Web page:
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Oklahoma Is Advocating for Tethered Dogs

February 18, 2021

Paws Up!

To Oklahoma Representative Micky Dollens for introducing House Bill 1580 to help tethered dogs.


February is helping to raise awareness about the dangers of continuously chaining dogs during Unchain a Dog Month. Many dogs throughout the United States are suffering at the end of a chain from the lack of socialization, food, clean water, appropriate shelter, and medical treatment. Thankfully, many local and state lawmakers are advocating to create a more humane world for these canine companions by passing laws (1) specifying how long they can be tethered, (2) restricting tethering during extreme weather conditions, and (3) giving requirements for appropriate shelter and the types of tethers that can be used.


Wellington was rescued from living the rest of his life on a chain
by NHES’ flagship animal care facility, The Briggs Animal Adoption Center.


Last year, Oklahoma Representative Micky Dollens became aware of the lack of laws protecting chained dogs after being contacted by a concerned citizen about a dog named Lucky. Lucky had a huge chain padlocked around her neck where a collar should have been. Lucky had a happy ending, but many dogs in her situation do not.

According to a recent news article, Oklahoma Representative Micky Dollens (D-District 93) is advocating to protect dogs who live tethered 24/7 with House Bill 1580. This bill states that dog owners would not be allowed to leave their dogs outside for more than fifteen minutes during weather advisories, watches, warnings, or other extreme weather conditions. H.B. 1580 also restricts the amount of time a dog can be tethered in twenty-four hours, describes an adequate shelter (as having three sides, a roof, and a solid floor), and gives additional requirements to keep a dog warm.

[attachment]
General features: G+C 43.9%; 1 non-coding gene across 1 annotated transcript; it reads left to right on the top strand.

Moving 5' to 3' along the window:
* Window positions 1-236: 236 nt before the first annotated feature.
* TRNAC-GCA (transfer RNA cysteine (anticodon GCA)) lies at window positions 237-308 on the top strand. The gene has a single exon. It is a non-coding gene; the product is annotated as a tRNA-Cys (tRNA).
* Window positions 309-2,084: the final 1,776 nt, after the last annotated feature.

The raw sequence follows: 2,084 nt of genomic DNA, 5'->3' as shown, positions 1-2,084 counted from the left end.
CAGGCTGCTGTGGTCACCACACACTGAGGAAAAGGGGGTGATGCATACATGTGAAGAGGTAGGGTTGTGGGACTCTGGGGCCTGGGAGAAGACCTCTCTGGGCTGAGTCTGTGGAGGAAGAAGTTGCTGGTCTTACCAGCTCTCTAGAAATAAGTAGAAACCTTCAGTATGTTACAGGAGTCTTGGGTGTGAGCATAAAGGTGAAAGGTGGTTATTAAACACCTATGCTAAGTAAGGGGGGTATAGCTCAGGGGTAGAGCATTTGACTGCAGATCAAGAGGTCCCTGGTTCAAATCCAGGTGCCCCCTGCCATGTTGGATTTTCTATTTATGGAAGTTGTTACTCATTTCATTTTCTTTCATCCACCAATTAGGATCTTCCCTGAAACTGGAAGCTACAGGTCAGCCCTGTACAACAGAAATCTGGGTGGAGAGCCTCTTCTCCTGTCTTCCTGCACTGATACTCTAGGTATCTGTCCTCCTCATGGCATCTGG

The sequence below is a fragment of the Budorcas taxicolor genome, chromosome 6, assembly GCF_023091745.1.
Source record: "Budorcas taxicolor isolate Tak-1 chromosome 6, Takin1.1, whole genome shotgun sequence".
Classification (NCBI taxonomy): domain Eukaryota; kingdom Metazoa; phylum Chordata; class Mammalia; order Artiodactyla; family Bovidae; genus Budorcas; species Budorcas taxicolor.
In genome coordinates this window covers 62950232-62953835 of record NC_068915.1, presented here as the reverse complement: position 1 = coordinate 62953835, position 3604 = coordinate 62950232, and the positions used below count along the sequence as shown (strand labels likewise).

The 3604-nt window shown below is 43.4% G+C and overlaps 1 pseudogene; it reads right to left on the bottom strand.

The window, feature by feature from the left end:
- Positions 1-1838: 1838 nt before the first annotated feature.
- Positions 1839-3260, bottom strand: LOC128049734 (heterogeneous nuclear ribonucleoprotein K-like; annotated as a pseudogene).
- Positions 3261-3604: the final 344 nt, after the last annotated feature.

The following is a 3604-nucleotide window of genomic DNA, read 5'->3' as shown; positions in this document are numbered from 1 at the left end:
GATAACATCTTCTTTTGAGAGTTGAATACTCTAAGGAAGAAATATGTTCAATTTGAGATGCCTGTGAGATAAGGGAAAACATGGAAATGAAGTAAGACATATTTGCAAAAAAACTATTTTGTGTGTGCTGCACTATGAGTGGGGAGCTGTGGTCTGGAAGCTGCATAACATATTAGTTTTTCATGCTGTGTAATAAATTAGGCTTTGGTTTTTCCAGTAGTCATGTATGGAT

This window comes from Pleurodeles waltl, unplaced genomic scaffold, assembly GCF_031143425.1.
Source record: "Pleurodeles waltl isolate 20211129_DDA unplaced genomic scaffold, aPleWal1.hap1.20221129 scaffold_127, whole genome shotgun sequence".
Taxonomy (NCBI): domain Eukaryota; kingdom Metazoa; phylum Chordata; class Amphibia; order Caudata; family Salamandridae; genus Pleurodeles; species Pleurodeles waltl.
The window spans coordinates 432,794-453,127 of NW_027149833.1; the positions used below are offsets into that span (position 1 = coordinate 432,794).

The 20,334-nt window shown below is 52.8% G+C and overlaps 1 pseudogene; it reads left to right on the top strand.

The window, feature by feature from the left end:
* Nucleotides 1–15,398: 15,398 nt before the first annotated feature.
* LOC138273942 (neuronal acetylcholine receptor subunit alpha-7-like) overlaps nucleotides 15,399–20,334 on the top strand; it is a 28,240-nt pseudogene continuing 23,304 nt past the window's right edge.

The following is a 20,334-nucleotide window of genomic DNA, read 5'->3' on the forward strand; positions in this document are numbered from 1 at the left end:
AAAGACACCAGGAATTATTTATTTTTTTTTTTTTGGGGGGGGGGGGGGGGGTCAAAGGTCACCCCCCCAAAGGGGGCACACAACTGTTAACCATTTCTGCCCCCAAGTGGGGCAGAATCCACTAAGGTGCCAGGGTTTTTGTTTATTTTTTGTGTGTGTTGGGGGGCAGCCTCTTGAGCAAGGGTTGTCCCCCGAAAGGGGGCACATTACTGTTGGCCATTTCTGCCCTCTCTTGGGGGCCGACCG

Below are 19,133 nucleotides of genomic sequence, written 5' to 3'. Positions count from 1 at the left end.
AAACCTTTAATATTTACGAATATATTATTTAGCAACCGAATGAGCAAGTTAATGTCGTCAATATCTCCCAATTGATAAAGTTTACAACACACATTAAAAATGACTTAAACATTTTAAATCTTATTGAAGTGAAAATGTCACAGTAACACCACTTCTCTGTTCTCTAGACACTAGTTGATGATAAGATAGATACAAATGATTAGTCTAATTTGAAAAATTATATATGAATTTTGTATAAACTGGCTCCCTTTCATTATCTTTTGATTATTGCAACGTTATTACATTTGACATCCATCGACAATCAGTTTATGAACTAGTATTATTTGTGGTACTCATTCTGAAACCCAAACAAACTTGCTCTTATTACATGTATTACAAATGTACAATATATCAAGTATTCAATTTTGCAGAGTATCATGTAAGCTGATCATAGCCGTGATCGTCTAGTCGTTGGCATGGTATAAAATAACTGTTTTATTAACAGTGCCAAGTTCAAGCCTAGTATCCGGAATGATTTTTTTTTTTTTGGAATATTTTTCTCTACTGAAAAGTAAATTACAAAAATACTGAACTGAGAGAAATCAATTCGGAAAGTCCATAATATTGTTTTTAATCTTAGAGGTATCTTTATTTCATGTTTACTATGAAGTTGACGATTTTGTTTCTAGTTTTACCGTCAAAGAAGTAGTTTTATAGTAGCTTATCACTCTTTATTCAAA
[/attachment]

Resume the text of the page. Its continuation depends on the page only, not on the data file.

Many chained dogs suffer from exposure to the elements, attacks from wild animals or other roaming dogs, and various forms of neglect. H.B. 1580 states that any individual who allows a dog to live in “filthy and dirty confinement conditions…that could cause harm to a dog’s physical or emotional health” is practicing “inhumane chaining.” Anyone found guilty of violating H.B. 1580 may face varying degrees of punishment from a warning up to a $500 fine. The severity of the penalty depends on whether it is a first, second, or third offense. Repeat offenders may even have to give up their dogs. If passed, the law will go into effect on November 1, 2021.


Take Action: Oklahoma residents, YOU can help improve the lives of chained dogs in your state. Please show your support for H.B. 1580 by contacting your representative today!


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